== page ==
The view from inside NASA Goddard’s Thermal Vacuum Chamber shows the space telescope’s ISIM being lifted out by crane, after completing weeks of space environment testing. (NASA/Chris Gunn)
Key Space Telescope Component Passes Deep Freeze Test
Officials with the James Webb Space Telescope project at NASA’s Goddard Space Flight Center in Maryland report success in a crucial test to see if a key component, which they refer to as the ‘heart’ of the space telescope, can take the incredibly cold conditions of space.
Project team members placed the component, known at the Integrated Science Instrument Module (ISIM), along with the very sensitive instruments it contains, inside a thermal vacuum chamber called the Space Environment Simulator (SES) for 116 days at a temperature of 40° Kelvin, which is -233.15° C. According to NASA, that’s 126.67° C colder than any place on the Earth’s surface.
Members of the Webb team refer to the ISIM as the space telescope’s heart because it houses the four key instruments that will detect light from celestial objects such as distant stars and galaxies, and planets.
Around the clock throughout the 116 day test period, technicians and engineers monitored the module and its instruments to make sure that all was working as it should in conditions that replicated the icy environment it will operate in following its planned 2018 launch.
Illustration depicting liposomal OTS964 entering cancer cells where it blocks the enzyme TOPK, preventing the final stage of cell division. (Jae-Hyun Park D.V.M., Ph.D., Research Associate/Assistant Professor, Section of Hematology/Oncology, The University of Chicago)
New Cancer-Fighting Drug is Effective, Produces Fewer Side Effects
Researchers from the US and Japan, writing in the journal Science Translational Medicine, found that a newly developed drug known as OTS964 is able to destroy aggressive human lung cancers that had been transplanted into mice with fewer side effects than is experienced with other cancer treatments.
The researchers found that this new medication, which can be administered either as a pill or by injection, reduces the action of a protein called TOPK (T–lymphokine-activated killer cell – originated protein kinase), which tends to be overproduced by a wide range of human cancers, but is rarely expressed in healthy tissues.
Cancer cells that lack this protein aren’t able to complete the cell-division process and as a result, die.
The researchers found that when the drug was administered by pill, the test mice were able to tolerate it with only small degree of toxicity. Given in an intravenous form, not only was the OTS964 as effective as in pill form, but the test mice experienced fewer side effects.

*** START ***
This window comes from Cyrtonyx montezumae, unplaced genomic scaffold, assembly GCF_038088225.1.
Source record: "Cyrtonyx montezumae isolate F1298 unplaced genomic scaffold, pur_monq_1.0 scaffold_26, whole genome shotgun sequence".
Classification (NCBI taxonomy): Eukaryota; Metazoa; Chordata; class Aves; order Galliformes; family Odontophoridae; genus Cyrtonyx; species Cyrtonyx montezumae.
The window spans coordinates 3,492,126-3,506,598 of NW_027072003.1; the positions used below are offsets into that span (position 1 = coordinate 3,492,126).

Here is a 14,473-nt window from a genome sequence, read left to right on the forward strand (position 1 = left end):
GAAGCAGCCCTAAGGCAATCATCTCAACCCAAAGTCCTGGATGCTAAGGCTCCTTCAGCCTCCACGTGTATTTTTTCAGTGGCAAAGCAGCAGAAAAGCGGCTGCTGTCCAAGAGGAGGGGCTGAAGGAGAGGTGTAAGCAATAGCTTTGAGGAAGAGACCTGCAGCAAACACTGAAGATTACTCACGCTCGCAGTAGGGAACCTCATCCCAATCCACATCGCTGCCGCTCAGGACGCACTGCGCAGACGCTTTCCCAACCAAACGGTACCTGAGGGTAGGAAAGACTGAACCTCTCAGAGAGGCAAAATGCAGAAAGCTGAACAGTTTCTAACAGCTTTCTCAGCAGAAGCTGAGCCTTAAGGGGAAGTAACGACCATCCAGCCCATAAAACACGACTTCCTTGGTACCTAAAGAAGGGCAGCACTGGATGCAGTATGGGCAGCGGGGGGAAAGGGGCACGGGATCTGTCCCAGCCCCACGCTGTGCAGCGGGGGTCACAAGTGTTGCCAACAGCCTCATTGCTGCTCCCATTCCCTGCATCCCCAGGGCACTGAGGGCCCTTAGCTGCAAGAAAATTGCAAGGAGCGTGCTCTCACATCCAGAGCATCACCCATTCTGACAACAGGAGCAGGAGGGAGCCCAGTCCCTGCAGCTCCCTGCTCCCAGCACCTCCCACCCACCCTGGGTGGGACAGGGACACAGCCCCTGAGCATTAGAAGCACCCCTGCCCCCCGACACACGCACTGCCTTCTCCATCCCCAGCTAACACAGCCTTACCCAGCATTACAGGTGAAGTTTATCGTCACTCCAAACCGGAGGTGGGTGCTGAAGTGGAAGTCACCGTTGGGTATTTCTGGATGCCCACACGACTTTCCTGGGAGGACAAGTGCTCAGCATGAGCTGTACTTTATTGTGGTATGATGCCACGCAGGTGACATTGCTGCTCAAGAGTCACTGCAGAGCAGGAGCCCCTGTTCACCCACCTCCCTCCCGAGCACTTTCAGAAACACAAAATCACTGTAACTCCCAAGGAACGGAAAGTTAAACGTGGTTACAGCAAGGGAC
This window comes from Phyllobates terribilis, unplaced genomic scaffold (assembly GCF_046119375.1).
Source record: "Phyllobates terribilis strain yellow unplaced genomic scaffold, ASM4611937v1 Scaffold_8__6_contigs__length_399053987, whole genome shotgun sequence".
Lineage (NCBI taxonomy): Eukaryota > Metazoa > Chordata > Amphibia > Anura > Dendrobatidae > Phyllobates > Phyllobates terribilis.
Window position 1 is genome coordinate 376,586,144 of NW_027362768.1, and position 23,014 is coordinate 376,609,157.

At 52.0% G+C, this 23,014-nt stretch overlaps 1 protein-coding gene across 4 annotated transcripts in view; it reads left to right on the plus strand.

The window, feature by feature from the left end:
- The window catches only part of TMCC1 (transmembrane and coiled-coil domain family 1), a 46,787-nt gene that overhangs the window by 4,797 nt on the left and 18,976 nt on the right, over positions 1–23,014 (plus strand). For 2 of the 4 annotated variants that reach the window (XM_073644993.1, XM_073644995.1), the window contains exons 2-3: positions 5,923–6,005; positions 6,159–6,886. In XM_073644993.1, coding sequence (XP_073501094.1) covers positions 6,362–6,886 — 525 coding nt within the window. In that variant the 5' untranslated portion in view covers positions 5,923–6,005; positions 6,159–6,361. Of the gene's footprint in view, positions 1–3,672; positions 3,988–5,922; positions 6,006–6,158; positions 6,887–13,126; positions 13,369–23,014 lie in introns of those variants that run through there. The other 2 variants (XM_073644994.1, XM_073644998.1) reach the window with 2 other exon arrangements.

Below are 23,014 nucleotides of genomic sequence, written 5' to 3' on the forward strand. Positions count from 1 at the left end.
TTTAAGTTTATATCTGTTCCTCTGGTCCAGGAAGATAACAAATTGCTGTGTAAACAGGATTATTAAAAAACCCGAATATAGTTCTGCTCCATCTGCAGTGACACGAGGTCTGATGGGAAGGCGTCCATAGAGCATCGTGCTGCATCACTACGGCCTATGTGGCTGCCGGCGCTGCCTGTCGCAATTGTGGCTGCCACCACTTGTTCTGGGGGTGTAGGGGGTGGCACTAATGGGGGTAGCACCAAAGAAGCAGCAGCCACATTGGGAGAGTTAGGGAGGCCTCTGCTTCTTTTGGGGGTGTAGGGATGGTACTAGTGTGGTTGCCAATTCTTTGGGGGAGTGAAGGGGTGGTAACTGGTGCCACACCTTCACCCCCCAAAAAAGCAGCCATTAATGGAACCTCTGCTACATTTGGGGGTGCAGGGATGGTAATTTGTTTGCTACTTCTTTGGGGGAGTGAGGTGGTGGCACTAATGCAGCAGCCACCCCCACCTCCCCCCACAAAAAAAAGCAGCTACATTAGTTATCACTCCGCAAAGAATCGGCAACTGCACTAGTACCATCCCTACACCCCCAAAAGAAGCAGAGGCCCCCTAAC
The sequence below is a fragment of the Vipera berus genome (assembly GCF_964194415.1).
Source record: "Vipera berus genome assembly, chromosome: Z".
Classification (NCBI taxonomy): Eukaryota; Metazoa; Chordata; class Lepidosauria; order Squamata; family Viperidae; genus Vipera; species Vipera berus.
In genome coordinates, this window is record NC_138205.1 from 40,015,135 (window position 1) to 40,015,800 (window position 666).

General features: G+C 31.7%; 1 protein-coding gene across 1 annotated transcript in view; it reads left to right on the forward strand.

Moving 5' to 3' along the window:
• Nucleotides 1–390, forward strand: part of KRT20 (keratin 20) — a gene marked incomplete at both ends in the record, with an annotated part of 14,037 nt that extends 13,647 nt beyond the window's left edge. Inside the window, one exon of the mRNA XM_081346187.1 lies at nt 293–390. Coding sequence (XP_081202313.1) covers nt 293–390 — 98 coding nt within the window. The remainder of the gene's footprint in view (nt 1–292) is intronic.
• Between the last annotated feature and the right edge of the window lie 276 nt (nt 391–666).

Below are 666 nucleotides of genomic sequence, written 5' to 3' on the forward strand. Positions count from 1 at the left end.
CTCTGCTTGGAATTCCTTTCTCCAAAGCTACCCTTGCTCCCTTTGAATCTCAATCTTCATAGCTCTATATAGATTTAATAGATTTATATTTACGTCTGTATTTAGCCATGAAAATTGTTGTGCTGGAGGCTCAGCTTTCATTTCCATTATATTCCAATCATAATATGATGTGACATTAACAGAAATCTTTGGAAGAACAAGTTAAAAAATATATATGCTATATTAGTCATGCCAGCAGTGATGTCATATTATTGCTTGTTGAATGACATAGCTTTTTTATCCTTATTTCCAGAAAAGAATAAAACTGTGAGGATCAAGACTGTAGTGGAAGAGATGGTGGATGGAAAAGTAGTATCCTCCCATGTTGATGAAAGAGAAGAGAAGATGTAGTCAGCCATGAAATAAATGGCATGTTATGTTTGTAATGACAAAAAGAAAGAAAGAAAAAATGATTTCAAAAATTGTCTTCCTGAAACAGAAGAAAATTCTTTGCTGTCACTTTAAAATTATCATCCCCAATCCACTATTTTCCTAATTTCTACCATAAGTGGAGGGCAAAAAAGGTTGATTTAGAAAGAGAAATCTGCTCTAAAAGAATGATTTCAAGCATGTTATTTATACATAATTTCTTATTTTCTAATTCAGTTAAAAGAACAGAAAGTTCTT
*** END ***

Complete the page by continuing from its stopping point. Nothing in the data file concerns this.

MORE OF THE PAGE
Both the pill and injection versions of the drug also led to a complete regression of the tumors transplanted into the mice.
The researchers hope to begin a phase-1 clinical trial as soon as the fall of 2015.
Young woman expresses her aversion to getting jabbed with a needle as a medical technician draws blood (Photo: US Navy)
Australian Researchers Develop Less Painful Alternative to Blood Tests
Australian researchers writing in the American Chemical Society’s journal Analytical Chemistry said that they’ve developed a new and less painful method for drawing the blood needed for blood tests.
Rather than drawing blood with a syringe, the Aussie researchers are working on system uses small diagnostic skin patches. One side of their skin patch is covered with a network of thousands of tiny, hollow needles that can retrieve fluids from skin tissue without the pain and difficulty of the standard blood drawing system.
While researchers have experimented with similar skin patch systems, those developed so far have only been able to test for one biomarker at a time. For a more accurate and reliable diagnosis, multiple biomarkers are needed.
The Australian team optimized their skin patch so it captures two biomarkers for the malaria parasite, Plasmodium falciparum, which health officials say kills more than 1 million people every year.
To test the effectiveness of their system, the researchers first injected malaria proteins into the bloodstream of live mice and then applied their patch to their skin. The researchers were able to successfully grab a sample of those injected proteins using their skin patch system.
Young woman playing 3D game ‘Invincible Tiger’ (Deadmanjones/Creative Commons via Flickr)
Immersive 3-D Violent Video Games Increases Players Anger Levels
Video game producers work continuously to make their games as lifelike as possible, so many have turned to 3-D gaming technology.
But according to a new study from Ohio State University, 3-D technology makes violent video games so realistic that they lead to high anger levels in players.
The researchers found that those who played violent 3-D games displayed more signs of anger than those who played the regular 2-D systems, even if they used large display screens.
Compared to 2-D game system players, the researchers found that those who played the video games on the 3-D systems felt more “immersed in the game”.
“3-D gaming increases anger because the players felt more immersed in the violence when they played violent games,” said study co-author Brad Bushman, a professor of communication and psychology at The Ohio State University in a press release. “As the technology in video games improves, it has the ability to have stronger effects on players.”
Bushman said that combining violent game content with immersive technology like 3-D can be troublesome and that factor should be considered by those involved, from game creators to content rating agencies to consumers.
The Ohio State study has been accepted for publication in the journal Psychology of Popular Media Culture.